Looking on the bigger picture, the product of a research culture where knowledge is pre- dominantly produced through quantitative testing of explicit hypotheses, is a host of researchers that lacks the skill to analyze and interpret qualitative datasets to its full potential and therefore struggles to produce qualitative research papers that meet the criteria of academic rigor (Gephart, 2004). A vicious cycle that relegates subjective and interpretive methodology along with novel research questions and answers that might contribute to IM practice (White, 2002).
Knowledge Transfer. Researchers’ (over)-emphasis on knowledge creation rather than its diffusion also contributes to the research-practice gap. Most researchers simply take it as given that publishing in top-tier, peer reviewed academic journals results in the diffusion of their work amongst practitioners and consequently contributes towards evidence-based management practices (Cascio, 2007). Evidence-based management (EBM) means “translating principles based on best scientific evidence into organizational practice” (Rynes, Giluk, Brown, 2007, p. 987). There is substantial evidence that executives do not turn towards EBM (e.g. Abrahamson, 1996; Mowday, 1997; Porter & McKibbon, 1988). What could be possible explanations for the non-establishment of EBM?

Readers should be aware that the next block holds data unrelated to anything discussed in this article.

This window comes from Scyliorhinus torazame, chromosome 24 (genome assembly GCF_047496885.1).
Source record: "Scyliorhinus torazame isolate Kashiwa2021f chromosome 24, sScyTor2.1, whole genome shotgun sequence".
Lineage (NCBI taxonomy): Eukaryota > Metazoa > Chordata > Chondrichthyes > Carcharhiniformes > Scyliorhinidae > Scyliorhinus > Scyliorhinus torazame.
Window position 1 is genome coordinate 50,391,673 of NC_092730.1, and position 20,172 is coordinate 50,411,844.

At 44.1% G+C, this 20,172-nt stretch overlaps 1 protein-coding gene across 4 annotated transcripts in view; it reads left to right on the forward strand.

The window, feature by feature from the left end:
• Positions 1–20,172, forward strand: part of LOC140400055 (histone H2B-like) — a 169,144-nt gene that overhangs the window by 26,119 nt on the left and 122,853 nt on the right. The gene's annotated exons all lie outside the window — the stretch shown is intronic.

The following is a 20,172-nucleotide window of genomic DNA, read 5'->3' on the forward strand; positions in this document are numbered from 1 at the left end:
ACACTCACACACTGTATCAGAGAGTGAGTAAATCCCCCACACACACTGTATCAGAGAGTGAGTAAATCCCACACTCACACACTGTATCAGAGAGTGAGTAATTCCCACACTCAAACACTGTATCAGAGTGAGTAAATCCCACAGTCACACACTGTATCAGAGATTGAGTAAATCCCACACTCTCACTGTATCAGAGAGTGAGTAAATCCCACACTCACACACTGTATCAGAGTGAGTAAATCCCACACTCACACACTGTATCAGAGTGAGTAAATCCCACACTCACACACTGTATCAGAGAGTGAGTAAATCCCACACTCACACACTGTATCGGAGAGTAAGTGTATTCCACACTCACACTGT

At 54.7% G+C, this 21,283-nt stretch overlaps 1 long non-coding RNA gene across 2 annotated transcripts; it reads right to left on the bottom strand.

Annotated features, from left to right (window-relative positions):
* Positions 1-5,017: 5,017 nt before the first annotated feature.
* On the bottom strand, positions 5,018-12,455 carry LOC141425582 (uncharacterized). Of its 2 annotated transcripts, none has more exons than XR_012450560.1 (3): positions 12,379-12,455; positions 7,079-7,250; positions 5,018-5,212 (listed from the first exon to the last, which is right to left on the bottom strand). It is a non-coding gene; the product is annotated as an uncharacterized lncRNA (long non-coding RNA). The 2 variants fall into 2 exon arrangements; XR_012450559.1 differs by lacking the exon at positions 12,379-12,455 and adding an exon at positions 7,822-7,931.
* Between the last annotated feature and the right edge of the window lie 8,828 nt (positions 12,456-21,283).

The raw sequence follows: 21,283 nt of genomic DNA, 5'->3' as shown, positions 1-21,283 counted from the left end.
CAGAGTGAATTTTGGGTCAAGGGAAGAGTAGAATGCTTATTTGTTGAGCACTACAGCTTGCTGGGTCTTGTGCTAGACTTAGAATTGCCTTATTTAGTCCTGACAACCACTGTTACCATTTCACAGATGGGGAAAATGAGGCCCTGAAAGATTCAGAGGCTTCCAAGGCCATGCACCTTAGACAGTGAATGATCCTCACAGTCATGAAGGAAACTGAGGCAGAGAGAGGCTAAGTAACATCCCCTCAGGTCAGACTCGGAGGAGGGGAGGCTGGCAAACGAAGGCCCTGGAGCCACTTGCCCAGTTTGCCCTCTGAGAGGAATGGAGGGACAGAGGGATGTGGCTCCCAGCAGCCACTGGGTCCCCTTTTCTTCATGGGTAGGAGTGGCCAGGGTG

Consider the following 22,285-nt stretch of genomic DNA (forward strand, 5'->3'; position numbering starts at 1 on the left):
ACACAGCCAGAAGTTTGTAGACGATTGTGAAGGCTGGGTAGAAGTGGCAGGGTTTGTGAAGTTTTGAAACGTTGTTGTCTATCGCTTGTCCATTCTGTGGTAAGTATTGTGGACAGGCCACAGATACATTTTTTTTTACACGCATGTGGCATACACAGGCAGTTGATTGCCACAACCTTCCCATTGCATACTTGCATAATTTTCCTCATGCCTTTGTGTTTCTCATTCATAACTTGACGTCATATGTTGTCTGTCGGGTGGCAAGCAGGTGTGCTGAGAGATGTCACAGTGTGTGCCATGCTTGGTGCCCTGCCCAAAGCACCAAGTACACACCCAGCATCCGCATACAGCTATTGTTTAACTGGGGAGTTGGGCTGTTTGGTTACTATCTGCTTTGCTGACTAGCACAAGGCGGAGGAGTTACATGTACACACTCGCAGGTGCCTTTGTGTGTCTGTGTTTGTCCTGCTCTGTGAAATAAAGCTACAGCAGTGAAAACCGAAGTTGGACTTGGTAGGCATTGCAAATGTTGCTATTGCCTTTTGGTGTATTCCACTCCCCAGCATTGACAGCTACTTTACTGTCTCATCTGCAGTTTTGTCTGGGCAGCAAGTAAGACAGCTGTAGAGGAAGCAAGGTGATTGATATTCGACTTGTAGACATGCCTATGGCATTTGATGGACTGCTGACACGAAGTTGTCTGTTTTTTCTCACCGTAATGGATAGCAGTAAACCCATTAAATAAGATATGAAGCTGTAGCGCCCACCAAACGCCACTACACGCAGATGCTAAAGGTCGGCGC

As a first premise for EBM to establish, managers have to read what researchers write. This is often not the case due to the nature of the manager job. Unlike medical doctors or lawyers, managers are not specifically required to absorb scientific knowledge about their field in order to qualify for their profession (Cascio, 2007). Intelligence, practical experience, emotional intelligence, coordination and cross-functional thinking are often considered as management qualities rather than scientific, evidence-based knowledge. Moreover, statements like: “Have you ever tried to read a research study or academic journal? They’re overwritten, irrelevant, convoluted, and have poor sentence structure” (Gore, 2007, p. 12), published in a well-known business magazine, do not help to gain manager’s appreciation of scientific knowledge.
As a second premise for EBM to establish, managers need to be able to find, comprehend, and apply scientific findings. Many management professionals grew into their positions by reflecting on experiences and earning degrees from business schools that teach best practices rather than research findings. Cohen (2007) correctly concludes: “Without the foundation to understand scientific evidence or the reinforcement of seeing it in business school teaching, how is EBM ultimately to take hold?” Researchers, on the other hand, write for their peers. For example, they make active use of qualifiers in order to make absolutely valid statements and use acronyms for existing theories and concepts known to their academic colleagues but usually not to practitioners. Especially, methodology sections, which are crucial to judge the credibility of an article and its findings, are often inaccessible. In other words, academic research papers are not written, insufficiently comprehensible, hence not applicable, for the non-academic reader.